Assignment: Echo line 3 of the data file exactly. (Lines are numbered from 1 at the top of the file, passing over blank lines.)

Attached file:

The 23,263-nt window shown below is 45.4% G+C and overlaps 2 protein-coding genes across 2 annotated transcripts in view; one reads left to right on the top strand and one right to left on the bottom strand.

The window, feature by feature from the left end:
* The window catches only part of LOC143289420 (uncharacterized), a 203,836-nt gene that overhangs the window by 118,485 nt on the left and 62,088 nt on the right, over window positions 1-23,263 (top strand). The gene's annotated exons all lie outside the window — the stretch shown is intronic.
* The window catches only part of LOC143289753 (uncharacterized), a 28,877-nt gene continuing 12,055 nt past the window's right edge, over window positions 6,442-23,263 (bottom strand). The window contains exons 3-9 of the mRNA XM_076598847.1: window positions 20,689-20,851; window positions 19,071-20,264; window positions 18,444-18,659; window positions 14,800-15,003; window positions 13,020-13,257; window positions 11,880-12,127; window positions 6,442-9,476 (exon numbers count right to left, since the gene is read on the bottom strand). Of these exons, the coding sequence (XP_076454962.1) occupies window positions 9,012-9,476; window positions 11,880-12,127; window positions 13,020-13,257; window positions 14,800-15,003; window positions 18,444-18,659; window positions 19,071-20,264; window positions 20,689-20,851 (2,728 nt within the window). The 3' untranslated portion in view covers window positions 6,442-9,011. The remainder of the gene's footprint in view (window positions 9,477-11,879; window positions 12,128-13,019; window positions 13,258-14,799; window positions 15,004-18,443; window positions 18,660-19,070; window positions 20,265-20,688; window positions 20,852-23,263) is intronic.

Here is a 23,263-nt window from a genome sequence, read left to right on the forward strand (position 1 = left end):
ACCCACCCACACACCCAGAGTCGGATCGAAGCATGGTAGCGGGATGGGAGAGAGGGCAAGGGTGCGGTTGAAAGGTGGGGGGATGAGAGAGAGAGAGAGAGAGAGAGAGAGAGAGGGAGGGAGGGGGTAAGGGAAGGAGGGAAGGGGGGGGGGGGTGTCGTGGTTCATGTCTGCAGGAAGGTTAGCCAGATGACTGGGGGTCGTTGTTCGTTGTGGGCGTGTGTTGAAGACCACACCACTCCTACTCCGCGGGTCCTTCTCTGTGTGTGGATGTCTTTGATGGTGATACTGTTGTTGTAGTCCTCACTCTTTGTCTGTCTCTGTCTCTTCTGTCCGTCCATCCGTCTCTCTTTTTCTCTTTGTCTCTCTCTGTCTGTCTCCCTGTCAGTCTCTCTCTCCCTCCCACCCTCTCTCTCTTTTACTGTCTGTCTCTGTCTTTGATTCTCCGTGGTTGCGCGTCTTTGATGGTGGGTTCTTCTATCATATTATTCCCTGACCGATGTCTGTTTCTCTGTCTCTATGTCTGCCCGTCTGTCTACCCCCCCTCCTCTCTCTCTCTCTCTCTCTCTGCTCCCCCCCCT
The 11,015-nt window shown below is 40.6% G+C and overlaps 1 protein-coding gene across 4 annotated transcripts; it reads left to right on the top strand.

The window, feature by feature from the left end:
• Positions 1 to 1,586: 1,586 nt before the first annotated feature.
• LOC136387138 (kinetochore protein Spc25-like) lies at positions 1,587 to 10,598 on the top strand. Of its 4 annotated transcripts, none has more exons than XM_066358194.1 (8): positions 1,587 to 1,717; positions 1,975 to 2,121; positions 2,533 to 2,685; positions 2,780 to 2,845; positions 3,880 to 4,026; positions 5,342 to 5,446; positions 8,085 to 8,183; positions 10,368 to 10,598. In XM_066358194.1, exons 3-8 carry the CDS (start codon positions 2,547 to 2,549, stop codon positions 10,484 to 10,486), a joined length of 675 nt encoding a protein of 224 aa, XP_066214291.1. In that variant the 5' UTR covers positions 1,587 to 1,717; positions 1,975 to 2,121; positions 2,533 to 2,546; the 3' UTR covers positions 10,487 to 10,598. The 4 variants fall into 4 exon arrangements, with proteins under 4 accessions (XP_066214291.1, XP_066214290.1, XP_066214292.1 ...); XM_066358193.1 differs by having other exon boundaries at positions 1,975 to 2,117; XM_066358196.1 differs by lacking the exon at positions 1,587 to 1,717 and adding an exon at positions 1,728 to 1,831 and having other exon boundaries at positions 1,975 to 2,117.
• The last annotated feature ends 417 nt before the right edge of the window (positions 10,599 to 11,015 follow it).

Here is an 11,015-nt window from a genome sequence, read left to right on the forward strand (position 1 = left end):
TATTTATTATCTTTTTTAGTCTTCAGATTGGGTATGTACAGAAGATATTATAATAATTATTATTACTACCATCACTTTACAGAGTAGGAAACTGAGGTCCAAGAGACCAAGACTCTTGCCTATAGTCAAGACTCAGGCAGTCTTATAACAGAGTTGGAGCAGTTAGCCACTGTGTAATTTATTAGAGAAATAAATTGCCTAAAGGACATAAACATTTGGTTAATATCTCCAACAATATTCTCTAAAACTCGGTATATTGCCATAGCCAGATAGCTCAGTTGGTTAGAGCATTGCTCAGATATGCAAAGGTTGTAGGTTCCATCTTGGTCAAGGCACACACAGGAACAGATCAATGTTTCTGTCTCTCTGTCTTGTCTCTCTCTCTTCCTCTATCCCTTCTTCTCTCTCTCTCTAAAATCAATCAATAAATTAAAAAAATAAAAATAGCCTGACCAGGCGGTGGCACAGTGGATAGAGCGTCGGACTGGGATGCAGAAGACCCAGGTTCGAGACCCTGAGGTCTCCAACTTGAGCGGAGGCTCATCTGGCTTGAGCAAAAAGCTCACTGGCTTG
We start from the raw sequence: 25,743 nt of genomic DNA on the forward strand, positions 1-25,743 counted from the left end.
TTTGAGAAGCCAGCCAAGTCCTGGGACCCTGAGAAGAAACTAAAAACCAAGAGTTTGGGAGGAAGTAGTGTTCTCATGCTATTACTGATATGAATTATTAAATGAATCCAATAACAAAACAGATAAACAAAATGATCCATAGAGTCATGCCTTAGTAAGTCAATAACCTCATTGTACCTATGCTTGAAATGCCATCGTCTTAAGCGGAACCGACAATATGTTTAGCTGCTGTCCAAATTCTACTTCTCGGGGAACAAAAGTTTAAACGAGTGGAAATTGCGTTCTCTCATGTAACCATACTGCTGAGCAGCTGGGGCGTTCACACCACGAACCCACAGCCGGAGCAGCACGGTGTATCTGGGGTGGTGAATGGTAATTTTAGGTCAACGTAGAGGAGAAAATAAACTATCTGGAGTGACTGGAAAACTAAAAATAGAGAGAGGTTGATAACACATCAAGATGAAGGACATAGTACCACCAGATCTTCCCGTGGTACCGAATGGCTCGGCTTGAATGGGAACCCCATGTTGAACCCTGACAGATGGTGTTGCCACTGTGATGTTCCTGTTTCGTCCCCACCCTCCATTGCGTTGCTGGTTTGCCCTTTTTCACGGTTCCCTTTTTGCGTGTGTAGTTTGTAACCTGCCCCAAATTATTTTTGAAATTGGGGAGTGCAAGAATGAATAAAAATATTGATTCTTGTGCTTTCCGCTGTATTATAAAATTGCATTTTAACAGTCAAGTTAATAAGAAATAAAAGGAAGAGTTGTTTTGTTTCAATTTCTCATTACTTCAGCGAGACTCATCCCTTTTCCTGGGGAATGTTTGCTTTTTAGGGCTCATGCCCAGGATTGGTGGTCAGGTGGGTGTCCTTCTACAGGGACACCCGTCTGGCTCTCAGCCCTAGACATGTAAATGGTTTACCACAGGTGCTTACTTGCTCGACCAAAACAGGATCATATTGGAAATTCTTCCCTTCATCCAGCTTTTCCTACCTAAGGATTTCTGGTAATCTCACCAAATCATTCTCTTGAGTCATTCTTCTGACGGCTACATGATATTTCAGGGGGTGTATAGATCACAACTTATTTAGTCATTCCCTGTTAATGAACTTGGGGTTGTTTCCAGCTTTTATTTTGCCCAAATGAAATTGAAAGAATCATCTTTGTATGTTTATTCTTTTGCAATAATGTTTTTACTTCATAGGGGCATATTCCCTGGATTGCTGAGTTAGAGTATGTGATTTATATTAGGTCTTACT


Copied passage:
* The window catches only part of LOC143289420 (uncharacterized), a 203,836-nt gene that overhangs the window by 118,485 nt on the left and 62,088 nt on the right, over window positions 1-23,263 (top strand). The gene's annotated exons all lie outside the window — the stretch shown is intronic.